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Publish Date: 10/19/2006

FBI to join probe of campaign attack ad


DENVER — The Colorado Bureau of Investigation asked the FBI to join the probe into an attack ad aired by GOP gubernatorial candidate Bob Beauprez after state agents determined information in the ad came from a confidential federal database, officials said Wednesday.

The information came from the National Crime Information Center, a federal database available only to law enforcement officials, CBI Director Robert Cantwell said.

“Because this is a federally controlled and regulated system, CBI has requested the assistance of the FBI to further pursue the investigation,” Cantwell said. “The FBI and CBI will be working jointly to complete the investigation.”

Use of the federal criminal database for any purpose other than law enforcement is a crime punishable by fines and up to a year in prison.

The ad says that when the Democratic candidate for governor, Bill Ritter, was the district attorney for Denver, he agreed to a plea bargain with a suspected illegal immigrant and that the suspect was not deported. The suspect was later arrested in California on suspicion of sexually assaulting a minor, the ad says.

Ritter’s campaign had suggested earlier the information came from confidential federal records and demanded that Beauprez explain how it was obtained.

“If calling in the FBI will bring a quicker resolution, fantastic,” Ritter spokesman Evan Dreyer said Wednesday. “Right now we’re getting zero accountability from (Beauprez).”

The Beauprez campaign has said the information came from an informant and has refused to identify the source.

The FBI’s involvement “doesn’t change anything for us,” Beauprez spokesman John Marshall said. “We’re going to fully cooperate with whomever we need to cooperate with.”

Gov. Bill Owens has asked the CBI to expedite the investigation. Lance Clem, spokesman for the state Department of Public Safety, which oversees the CBI, said the investigation may take a week or more.

In a debate on KOA-AM radio in Denver earlier Wednesday, Ritter demanded that Beauprez disclose how he got the information, saying Beauprez has promised to be accountable for his actions.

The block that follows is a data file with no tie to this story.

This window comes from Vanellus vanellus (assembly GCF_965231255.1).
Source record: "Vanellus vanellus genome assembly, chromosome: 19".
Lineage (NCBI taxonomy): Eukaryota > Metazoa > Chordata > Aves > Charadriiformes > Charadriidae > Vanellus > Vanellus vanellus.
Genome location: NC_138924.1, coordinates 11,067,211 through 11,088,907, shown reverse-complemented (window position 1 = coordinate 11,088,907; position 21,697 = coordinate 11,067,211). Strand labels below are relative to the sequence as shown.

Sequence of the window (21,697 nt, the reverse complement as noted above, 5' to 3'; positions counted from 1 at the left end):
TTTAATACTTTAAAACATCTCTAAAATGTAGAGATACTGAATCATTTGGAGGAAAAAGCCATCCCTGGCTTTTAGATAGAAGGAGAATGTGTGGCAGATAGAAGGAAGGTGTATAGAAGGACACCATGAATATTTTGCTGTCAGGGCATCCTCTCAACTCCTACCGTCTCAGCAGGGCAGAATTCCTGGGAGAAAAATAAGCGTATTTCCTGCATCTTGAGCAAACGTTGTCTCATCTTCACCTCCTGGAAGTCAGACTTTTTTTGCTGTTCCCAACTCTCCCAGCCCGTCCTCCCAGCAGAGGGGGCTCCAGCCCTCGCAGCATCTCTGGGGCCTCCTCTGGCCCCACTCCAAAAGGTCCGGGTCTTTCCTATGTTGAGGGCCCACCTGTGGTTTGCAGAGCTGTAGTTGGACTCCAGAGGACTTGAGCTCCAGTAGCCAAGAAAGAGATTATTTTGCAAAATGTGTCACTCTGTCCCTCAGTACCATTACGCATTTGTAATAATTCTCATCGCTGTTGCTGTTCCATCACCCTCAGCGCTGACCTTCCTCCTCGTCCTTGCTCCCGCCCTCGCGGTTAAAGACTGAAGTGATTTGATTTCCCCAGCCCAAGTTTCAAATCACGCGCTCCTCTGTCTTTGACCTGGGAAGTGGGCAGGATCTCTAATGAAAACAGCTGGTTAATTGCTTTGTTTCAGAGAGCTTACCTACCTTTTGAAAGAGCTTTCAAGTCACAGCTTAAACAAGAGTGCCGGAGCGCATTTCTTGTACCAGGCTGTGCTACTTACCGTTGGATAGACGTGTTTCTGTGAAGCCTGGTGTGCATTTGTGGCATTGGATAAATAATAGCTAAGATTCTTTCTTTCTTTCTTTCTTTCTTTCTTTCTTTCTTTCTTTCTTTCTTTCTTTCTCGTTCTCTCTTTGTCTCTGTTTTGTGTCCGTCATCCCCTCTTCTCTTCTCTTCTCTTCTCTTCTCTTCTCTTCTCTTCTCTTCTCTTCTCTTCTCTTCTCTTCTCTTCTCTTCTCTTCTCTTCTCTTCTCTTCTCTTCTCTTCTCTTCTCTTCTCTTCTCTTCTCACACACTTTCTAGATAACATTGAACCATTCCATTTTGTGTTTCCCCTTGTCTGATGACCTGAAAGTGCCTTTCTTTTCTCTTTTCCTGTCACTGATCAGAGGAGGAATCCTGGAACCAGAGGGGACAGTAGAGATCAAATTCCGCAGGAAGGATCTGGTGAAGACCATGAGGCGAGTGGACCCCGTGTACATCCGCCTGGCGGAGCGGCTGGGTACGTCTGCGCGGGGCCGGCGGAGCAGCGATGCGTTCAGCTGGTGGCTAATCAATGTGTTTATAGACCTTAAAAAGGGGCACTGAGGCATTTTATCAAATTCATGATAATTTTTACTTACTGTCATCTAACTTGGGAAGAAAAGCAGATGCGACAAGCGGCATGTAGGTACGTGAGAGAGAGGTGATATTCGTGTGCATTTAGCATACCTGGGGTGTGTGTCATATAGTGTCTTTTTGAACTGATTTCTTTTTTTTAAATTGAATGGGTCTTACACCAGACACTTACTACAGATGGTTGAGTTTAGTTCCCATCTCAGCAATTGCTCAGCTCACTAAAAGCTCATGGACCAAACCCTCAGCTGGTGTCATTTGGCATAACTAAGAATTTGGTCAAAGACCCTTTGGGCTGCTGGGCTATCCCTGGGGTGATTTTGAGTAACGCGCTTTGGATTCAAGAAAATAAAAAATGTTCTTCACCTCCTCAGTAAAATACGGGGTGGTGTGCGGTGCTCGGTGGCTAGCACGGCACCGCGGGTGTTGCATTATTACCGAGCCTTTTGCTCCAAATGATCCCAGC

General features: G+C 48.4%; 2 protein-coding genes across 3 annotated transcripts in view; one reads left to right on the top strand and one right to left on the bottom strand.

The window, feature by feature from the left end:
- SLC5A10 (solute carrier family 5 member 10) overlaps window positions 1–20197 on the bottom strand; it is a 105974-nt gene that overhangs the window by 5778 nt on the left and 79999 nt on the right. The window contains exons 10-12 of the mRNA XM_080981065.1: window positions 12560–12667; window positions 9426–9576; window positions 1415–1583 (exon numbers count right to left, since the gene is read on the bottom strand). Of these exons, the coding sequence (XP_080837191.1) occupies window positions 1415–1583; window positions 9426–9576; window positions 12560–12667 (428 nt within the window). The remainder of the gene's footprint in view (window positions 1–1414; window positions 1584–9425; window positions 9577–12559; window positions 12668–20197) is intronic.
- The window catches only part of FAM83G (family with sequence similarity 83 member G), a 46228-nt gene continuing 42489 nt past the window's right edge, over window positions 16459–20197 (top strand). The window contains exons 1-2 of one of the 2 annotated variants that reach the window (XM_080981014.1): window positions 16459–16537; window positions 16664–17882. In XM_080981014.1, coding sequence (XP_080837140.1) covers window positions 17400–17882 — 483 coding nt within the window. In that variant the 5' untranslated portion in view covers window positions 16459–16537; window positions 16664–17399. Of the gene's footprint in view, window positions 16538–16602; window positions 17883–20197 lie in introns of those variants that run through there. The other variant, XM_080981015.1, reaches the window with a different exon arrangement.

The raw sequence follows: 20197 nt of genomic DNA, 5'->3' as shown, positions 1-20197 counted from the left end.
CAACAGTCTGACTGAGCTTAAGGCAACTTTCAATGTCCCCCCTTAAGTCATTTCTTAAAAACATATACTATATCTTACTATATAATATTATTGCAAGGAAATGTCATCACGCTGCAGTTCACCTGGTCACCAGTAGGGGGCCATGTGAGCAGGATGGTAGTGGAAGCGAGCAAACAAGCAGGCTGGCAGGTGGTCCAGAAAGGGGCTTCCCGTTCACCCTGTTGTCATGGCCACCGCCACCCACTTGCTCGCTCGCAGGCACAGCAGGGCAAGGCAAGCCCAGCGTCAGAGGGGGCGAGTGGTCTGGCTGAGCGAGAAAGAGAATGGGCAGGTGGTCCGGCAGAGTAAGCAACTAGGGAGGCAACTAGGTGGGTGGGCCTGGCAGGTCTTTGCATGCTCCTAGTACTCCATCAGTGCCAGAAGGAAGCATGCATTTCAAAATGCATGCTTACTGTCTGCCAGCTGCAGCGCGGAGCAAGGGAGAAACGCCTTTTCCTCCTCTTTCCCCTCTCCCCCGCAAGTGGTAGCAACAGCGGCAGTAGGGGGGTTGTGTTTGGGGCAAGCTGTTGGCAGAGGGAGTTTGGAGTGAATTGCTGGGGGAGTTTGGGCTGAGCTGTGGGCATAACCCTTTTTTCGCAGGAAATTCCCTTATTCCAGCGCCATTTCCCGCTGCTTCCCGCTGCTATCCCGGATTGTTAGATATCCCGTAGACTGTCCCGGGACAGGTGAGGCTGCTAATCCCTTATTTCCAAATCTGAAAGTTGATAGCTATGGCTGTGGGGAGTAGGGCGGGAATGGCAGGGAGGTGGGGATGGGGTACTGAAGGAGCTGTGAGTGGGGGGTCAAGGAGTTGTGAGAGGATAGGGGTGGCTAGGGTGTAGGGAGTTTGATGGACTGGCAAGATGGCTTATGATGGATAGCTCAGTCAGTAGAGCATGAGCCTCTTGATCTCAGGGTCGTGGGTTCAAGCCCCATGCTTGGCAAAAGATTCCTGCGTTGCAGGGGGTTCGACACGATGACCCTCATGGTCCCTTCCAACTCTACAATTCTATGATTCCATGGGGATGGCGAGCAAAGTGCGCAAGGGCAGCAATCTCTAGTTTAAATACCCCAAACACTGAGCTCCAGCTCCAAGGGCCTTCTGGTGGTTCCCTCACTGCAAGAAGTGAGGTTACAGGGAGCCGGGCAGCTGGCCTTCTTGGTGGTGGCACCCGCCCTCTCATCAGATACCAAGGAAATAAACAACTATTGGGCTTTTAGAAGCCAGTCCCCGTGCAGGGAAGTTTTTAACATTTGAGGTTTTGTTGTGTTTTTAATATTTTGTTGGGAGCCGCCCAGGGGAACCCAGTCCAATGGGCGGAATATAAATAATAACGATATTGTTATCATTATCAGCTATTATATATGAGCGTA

“If you’re going to talk about accountability ... but you’re utilizing information that can only be obtained illegally, we need to know what your source is,” Ritter said.

Beauprez responded that Ritter was trying to dodge questions about why he plea-bargained with the defendant mentioned in the ad.

“I think, in fact I know, that the information we’ve got is absolutely, indisputably true. I understand why Bill wants to change this subject. He doesn’t want people to know who he put back on the streets, that he put a heroin trafficker back on the street who a short time later assaulted, sexually assaulted, abused, whatever the legal term is ... a young, teenage child in California,” Beauprez said.

Beauprez, who represents Colorado’s 7th Congressional District in the north Denver area, and Ritter are vying to replace Owens, a Republican who cannot run again because of term limits.

The ad refers to a suspect arrested in Denver in 2001 on suspicion of heroin trafficking and later in California on suspicion of sexual assault.

Reporters found that the person arrested in Colorado was listed under a different name and date of birth than the man arrested in California, according to the Ritter campaign. When questioned, the Beauprez campaign said it was the same person because federal criminal databases carried the same FBI numbers in both cases.

Dreyer said the Ritter campaign tried verifying that information through public records but could not, raising the possibility that the databases were illegally accessed.

 
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